Ron Charles

Washington, D.C.

Critic, Book World

Education: Washington University, M.A in English

Ron Charles writes about books and publishing for The Washington Post. For a dozen years, he enjoyed teaching American literature and critical theory in the Midwest. Before moving to the District, he edited the books section of the Christian Science Monitor in Boston. His wife is an English teacher and the cinematographer of their satirical series, “The Totally Hip Video Book Review."
Latest from Ron Charles

‘The Magic Kingdom,’ by Russell Banks, reveals a paradise lost

"The Magic Kingdom," by Russell Banks, reveals how a utopian Shaker community in Florida rose and fell in the early 20th century.

November 29, 2022

In Kevin Wilson’s ‘Now Is Not the Time to Panic,’ two kids cause panic

In "Now Is Not the Time to Panic," two teenagers cause a worldwide panic by posting their artwork all over town.

November 15, 2022

Nothing matters in ‘Dr. No,’ Percival Everett’s parody of James Bond

Percival Everett's "Dr. No" is a parody of James Bond that explores the meaning of nothing.

November 8, 2022

‘The Seven Moons of Maali Almeida’ is a Booker-winning ghost story

Shehan Karunatilaka's Booker Prize-winning novel is a comedy about Sri Lanka's gruesome civil war narrated by a ghost.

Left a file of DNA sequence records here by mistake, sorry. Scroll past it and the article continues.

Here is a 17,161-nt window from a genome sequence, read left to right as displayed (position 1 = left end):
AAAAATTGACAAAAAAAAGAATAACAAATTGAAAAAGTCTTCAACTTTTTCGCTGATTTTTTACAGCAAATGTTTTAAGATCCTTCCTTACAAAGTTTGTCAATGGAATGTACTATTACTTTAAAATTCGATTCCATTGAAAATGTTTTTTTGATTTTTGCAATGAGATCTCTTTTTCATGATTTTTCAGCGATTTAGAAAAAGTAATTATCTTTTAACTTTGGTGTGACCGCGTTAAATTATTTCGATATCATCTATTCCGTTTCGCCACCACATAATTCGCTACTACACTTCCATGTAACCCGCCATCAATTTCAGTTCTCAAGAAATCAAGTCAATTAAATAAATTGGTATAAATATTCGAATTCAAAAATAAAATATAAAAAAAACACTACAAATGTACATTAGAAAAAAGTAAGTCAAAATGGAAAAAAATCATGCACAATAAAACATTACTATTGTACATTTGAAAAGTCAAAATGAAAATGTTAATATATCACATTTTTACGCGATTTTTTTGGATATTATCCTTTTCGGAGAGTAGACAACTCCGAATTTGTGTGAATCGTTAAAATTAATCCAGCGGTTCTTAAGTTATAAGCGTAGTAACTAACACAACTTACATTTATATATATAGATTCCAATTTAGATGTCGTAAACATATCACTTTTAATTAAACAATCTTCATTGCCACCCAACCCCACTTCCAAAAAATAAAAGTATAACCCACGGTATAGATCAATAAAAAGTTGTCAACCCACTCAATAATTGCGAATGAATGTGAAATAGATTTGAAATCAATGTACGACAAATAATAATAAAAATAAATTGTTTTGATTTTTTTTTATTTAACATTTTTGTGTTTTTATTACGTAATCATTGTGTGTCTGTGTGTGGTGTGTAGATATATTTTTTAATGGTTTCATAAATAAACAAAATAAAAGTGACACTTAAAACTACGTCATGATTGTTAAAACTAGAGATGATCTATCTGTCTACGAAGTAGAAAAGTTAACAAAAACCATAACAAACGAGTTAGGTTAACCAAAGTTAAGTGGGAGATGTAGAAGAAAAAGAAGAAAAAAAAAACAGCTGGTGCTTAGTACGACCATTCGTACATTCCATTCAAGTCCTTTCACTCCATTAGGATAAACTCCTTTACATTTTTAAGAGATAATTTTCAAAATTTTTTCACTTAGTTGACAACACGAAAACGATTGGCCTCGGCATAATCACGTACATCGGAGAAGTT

November 1, 2022

Barbara Kingsolver’s ‘Demon Copperhead’ may be the best novel of 2022

Barbara Kingsolver's "Demon Copperhead," an Oprah pick and instant bestseller, reimagines Charles Dickens's "David Copperfield."

October 25, 2022

Cormac McCarthy’s ‘The Passenger’ is a strange ride into darkness

In McCarthy's first novel in 16 years, a salvage diver sees a plane at the bottom of the sea, and shadowy agents believe he stole something from the wreckage.

October 18, 2022

John Irving’s ‘The Last Chairlift’ is more of the same. A lot more.

Irving's giant, too-familiar new novel is about a young man searching for his father and becoming a famous writer.

October 12, 2022

In ‘Dinosaurs,’ Lydia Millet mourns the burdens a rich man bears

In Millet's first novel since the scathing "A Children's Bible," a wealthy man walks from New York to Phoenix to find purpose in his sad life of ease.

September 27, 2022

Sexual abuse casts a long shadow in Ian McEwan’s ‘Lessons’

In McEwan's profound new novel, a man remembers being abused by his piano teacher as a teenager and struggles to reclaim his life.

September 20, 2022

A.M. Homes traces the frightening (and hilarious) roots of GOP decay

"The Unfolding," by A.M. Homes, is a witty satire about wealthy Republicans plotting to set America straight after Barack Obama defeats John McCain.

September 13, 2022